Peptide has recently been demonstrated as a sustainable and smart material for piezoelectric energy conversion. Although the power output was improved compared to other biomaterials, the use of a piezoelectric device alone can only capture the energy from the minute deformation in materials. In comparison, the triboelectric effect can convert mechanical energy from large motion. Consequently, utilizing both piezoelectric and triboelectric effects is of significant research interest due to their complementary energy conversion mechanisms. Here we demonstrated a hybrid nanogenerator that combined a peptide-based piezoelectric nanogenerator with a single-electrode triboelectric nanogenerator. Our device structure enabled the voltage and current outputs of each individual type of nanogenerator to be superposed in the hybrid nanogenerator, producing overall constructive outputs. The design of our device also enabled a simplified configuration of hybrid nanogenerator. This study is important not only for the enhancement of peptide-based piezoelectric device but also for the future design of hybrid piezoelectric and triboelectric nanogenerators.
Piezoelectric bio-inspired materials have emerged as promising candidates for electromechanical energy conversion thanks to their biocompatibility, versatility, and mild synthesis processes.1–3 Among them, diphenylalanine (FF) peptide has attracted increasing research interest due to its strong piezoelectric coefficient and the ability to produce parallel electrical dipoles.2,4,5 Although the nanogenerator (NG) fabricated from FF peptide showed significant improvement in performance compared to other bio-inspired materials, new techniques to enhance the output are needed to expand its applications.
Due to their complementary effects in mechanical energy harvesting, piezoelectric nanogenerators (PENGs) have been proposed to be hybridized with triboelectric nanogenerators (TENGs).6–9 While PENG converts the deformation of the piezoelectric material into electricity, TENG converts relative motion into electricity through contact electrification and electrostatic induction.10 The available ambient mechanical energy can be provided to the NG in two forms, i.e., relative motion and material deformation, so it is advantageous to combine a TENG and PENG. Among the possible operation modes of TENG, the two-electrode modes were most often used to demonstrate hybrid devices.6,9,11 These TENG modes require two separate conductive electrodes to be stacked with the PENG. However, in applications where the thickness of the hybrid NG is restricted, it can be more advantageous to use the single-electrode mode of TENG in combination with the PENG due to the reduced number of layers and their structural similarity.7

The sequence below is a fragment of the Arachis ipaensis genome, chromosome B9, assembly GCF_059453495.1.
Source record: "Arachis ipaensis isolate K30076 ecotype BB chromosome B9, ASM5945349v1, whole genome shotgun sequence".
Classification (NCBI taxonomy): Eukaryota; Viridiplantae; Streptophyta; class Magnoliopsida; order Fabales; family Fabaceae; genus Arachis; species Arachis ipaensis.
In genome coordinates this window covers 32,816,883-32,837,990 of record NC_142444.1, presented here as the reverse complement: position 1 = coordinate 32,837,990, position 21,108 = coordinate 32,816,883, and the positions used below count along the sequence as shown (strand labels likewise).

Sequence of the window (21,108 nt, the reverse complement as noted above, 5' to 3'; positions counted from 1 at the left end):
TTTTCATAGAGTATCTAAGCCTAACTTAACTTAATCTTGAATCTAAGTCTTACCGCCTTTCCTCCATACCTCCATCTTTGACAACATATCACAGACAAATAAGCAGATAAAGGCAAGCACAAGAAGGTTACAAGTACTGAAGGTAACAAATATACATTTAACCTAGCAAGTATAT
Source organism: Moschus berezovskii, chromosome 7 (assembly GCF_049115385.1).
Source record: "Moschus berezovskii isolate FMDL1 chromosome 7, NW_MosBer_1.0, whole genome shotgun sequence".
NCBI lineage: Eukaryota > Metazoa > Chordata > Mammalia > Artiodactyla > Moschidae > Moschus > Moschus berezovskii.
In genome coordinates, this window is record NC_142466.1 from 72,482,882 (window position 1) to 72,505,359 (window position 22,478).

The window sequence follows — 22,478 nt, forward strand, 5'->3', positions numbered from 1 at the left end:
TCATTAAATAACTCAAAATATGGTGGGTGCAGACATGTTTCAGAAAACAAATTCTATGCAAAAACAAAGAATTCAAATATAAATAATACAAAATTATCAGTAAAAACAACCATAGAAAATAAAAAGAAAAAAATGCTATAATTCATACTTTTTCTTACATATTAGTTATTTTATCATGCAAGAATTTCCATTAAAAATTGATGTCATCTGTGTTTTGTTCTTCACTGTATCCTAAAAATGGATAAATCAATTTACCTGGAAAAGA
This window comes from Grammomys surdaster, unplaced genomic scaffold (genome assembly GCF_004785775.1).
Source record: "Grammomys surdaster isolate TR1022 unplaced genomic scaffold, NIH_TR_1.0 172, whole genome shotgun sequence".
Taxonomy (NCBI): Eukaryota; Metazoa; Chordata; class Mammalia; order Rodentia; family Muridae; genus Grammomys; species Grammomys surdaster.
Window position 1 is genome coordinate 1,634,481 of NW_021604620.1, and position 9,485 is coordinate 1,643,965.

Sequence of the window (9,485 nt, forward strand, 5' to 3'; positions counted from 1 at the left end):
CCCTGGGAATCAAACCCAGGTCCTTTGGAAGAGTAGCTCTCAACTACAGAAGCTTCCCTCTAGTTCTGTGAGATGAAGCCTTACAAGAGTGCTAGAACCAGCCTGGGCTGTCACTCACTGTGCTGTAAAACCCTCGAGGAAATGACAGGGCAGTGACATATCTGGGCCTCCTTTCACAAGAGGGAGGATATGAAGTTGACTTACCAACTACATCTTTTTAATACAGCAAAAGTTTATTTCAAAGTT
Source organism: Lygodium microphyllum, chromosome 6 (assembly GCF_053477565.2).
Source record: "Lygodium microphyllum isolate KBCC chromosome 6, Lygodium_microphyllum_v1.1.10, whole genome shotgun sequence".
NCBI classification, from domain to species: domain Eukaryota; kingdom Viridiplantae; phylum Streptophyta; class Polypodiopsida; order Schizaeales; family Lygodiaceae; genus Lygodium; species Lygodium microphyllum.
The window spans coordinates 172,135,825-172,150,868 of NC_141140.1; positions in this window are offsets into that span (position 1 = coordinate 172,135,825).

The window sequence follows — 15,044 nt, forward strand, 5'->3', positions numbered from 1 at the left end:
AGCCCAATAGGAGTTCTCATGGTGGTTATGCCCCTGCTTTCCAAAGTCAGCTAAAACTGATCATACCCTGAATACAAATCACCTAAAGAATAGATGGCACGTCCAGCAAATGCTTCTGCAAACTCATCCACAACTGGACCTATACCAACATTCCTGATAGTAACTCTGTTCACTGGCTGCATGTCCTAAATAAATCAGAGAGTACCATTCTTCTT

Here we investigated the output enhancement of an FF-based PENG through hybridization with a single-electrode TENG. The piezoelectric FF microrod array was fabricated using our recently developed method. The integration with a single-electrode TENG and the resultant electricity generation process were studied. Our work can serve as a guideline for the future hybrid design of a PENG and TENG.
First, an FF microrod array was fabricated using our previously reported epitaxial growth process.2,12 Briefly, the crystalline seed film with vertically aligned domains was obtained by placing an amorphous FF gel film in vigorously circulated moist air. This step was followed by putting the seed film in a saturated FF water solution at 55 °C for epitaxial growth. Throughout this process, an electric field was applied to obtain uniform polarization. The size of the obtained microrod array is 1.25 × 1.25 cm2. Figures 1(a) and 1(b) show the Scanning Electron Microscope (SEM) pictures of the obtained vertical microrod array on a gold-coated silicon substrate. The piezoelectricity of the microrods was confirmed by Piezoresponse Force Microscopy (PFM) (Asylum MFP 3D). The PFM probe (ASYELEC-01, Asylum Research) was vibrated at 20 kHz, far from contact resonance to avoid signal amplification. The applied voltage to the probe was swept from 2 V to 10 V as it scanned on the tip of the microrod. The corresponding probe vibration amplitudes were recorded in Figure 1(c). The effective piezoelectric coefficient d33 of the microrods can be estimated from the slope of the fitted line as about 11.4 pm/V, verifying the good piezoelectricity of the obtained FF array.